Malnourished child's belly

Malnutrition is a global health emergency that exacerbates other global health crises like antimicrobial resistance, especially in low-income countries. Antimicrobial resistance, or AMR, happens when bacteria, viruses, fungi, and parasites become resistant to the drugs we use to treat the infections they cause. This means that illnesses last longer, treatment costs more, and more people die as a result. As a nutrition and dietetics major at Jomo Kenyatta University of Agriculture and Technology in Kenya, I am passionate about showing the connection between drug-resistant infections and malnutrition to communities in Kenya and across the world. Last year, I was fortunate enough to be selected for the Students Against Superbugs Africa: AMR Ambassadors Program for Young People in Africa, which gave me the opportunity to learn more about AMR and how it relates to our diets and access to safe, enough, and nutrient-rich food.

Before joining the program, my understanding of AMR was limited to resistance to tuberculosis and human immuno-deficiency virus medication which I came across in my clinical and community work. However, through personal research and the program, I learned that AMR is a complex issue connected to every aspect of health. I discovered that diet; nutritional status; livestock and agriculture practices; and food production, preparation, and storage could contribute to the emergence and spread of AMR.

Nutrition is crucial for promoting immune function and preventing infections, which can help reduce the need to use medicine in the first place. People need nutrient-rich food to fight infections; when malnourished, they are more likely to have frequent, severe, and longer bouts of infections. Infections aggravated by malnutrition augment the need for antimicrobial use, potentially contributing to AMR.

As a clinical nutrition intern, I had the opportunity to work in the pediatric inpatient unit, where I met an infant named AJ*. AJ, at just one and a half years old, was admitted with a challenging combination of gastroenteritis, severe pneumonia, and severe acute malnutrition. It became apparent that AJ had a history of poor nutrition, having been introduced to solid foods at only four months and weaned off breastfeeding at five months. AJ’s weight-for-age had steadily declined well below the normal range, indicative of severe acute malnutrition. Unfortunately, AJ’s parents had stopped regular appointments for growth monitoring when AJ reached nine months, delaying early identification and intervention until AJ was battling many conditions at once.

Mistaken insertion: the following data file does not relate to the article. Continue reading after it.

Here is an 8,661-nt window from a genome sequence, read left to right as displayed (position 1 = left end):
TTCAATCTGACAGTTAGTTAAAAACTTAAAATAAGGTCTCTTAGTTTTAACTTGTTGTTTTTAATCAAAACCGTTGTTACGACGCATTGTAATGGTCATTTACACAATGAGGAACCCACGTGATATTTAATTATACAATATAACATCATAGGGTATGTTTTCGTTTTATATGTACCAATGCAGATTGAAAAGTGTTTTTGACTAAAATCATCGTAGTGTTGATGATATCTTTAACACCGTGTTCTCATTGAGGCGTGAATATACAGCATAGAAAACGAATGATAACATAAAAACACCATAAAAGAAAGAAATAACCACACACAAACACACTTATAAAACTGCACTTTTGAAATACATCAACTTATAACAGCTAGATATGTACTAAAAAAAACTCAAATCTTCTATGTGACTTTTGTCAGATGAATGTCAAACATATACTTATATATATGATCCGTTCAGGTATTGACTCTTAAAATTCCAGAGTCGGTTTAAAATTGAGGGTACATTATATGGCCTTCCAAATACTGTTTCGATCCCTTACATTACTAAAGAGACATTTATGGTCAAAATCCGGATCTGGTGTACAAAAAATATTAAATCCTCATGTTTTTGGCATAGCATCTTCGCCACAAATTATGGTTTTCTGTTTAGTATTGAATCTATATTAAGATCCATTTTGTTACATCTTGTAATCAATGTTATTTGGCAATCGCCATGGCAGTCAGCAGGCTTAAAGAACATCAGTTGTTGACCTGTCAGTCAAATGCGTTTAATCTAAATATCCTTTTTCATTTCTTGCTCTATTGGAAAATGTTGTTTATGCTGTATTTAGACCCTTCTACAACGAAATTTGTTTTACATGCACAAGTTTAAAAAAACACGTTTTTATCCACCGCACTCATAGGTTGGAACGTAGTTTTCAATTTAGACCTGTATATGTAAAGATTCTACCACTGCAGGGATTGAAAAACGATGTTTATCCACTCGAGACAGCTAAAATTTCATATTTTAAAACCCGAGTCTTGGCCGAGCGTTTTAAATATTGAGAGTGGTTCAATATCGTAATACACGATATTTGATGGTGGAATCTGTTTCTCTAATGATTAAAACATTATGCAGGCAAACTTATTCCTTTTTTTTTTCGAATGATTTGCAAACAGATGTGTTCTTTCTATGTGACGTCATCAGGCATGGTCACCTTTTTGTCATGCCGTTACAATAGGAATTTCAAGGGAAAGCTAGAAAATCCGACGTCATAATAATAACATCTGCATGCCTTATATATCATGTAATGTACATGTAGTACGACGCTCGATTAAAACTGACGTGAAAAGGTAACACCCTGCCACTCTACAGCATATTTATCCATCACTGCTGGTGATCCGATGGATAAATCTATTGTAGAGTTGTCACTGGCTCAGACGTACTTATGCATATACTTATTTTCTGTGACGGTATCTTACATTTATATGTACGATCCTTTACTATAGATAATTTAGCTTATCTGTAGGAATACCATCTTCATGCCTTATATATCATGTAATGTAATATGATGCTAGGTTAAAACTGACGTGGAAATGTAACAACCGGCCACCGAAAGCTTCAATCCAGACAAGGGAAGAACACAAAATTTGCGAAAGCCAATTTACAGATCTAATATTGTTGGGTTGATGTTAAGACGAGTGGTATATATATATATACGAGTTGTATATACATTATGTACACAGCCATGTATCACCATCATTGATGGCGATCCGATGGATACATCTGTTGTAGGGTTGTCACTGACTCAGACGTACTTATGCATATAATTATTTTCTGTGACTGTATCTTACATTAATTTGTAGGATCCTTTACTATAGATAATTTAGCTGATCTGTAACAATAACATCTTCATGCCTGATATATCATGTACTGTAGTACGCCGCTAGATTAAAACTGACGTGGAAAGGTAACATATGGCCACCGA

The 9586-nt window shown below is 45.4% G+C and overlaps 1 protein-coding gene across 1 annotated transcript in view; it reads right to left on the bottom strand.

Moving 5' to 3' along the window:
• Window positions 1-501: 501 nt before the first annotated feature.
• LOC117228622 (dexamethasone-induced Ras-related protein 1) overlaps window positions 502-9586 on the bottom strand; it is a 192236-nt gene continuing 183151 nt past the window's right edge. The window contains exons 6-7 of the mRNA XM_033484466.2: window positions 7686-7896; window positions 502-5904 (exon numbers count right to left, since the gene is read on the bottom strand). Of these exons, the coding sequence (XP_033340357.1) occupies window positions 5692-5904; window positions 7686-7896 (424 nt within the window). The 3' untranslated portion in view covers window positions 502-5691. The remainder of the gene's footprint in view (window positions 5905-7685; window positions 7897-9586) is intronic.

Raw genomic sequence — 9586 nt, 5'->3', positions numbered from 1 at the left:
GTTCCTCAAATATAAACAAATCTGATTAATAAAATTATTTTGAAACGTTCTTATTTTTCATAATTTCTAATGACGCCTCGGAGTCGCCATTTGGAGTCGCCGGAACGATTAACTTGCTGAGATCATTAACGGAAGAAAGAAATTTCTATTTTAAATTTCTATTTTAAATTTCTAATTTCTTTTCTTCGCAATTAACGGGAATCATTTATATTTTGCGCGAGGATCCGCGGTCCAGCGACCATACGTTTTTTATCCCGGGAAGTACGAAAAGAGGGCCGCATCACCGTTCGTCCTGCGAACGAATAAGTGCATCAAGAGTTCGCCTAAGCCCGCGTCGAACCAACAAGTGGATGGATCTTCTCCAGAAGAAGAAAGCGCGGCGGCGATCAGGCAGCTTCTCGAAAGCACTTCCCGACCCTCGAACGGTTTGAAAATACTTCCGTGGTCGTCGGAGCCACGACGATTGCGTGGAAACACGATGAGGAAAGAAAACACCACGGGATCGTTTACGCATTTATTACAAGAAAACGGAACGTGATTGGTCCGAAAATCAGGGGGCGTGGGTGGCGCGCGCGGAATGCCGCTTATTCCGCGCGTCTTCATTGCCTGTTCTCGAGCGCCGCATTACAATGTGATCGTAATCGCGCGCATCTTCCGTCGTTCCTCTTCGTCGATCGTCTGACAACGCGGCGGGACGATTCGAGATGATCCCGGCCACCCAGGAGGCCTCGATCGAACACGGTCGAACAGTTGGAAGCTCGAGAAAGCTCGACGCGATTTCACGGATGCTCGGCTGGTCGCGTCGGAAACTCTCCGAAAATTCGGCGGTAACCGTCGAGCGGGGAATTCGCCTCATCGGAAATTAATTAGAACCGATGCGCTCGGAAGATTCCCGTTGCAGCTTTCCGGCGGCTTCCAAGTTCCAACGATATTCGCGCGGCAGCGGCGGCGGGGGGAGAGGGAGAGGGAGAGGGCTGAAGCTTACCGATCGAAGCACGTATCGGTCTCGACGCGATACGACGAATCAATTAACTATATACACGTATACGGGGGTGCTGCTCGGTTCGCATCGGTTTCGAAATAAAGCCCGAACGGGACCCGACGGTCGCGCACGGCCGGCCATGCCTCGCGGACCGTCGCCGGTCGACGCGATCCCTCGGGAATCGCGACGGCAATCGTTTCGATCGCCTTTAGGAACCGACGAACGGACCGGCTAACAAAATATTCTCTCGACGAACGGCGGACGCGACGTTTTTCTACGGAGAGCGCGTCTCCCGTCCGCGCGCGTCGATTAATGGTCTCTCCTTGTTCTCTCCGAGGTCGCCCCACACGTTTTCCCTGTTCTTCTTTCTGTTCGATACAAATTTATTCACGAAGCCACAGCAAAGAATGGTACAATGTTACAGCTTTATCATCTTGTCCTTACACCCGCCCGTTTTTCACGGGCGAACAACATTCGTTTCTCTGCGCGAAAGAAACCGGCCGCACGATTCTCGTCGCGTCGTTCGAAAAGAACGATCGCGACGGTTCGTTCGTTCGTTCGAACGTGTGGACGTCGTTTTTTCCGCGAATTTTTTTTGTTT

Despite the efforts of the medical team, the initial antibiotics used to treat AJ’s pneumonia proved ineffective. By the third day of admission, AJ’s condition deteriorated rapidly. Tragically, the rural public hospital where AJ was being treated did not have the required antibiotics in stock, and the family lacked the means to transfer AJ to a private or city hospital for immediate treatment. This dire situation resulted in the devastating loss of AJ’s life.

AJ’s heartbreaking story is a poignant reminder of the escalating global crisis of resistant infections and the profound impact of malnutrition and a lack of access to enough nutrient-rich food on people’s health. In a crisis situation, there is no time to wait, and access to the right antibiotics can save lives.

(*Names changed to maintain anonymity.)


Image from Shutterstock

Edited by Samantha Serrano

Guest Blogger

George Gitau is a passionate advocate for community and public health, focusing on nutrition and dietetics. Currently pursuing a major in Nutrition and Dietetics at Jomo Kenyatta University of Agriculture and Technology in Kenya, George actively raises awareness about antimicrobial resistance (AMR) and its relationship with food and nutrition. With a background as a clinical nutrition intern, George has witnessed the devastating impact of AMR on individuals affected by malnutrition and food-borne illnesses. Committed to promoting responsible antibiotic use and sustainable food production practices, George emphasizes the role of nutrition in enhancing immunity and preventing infections, contributing to the fight against AMR and protecting the future of healthcare.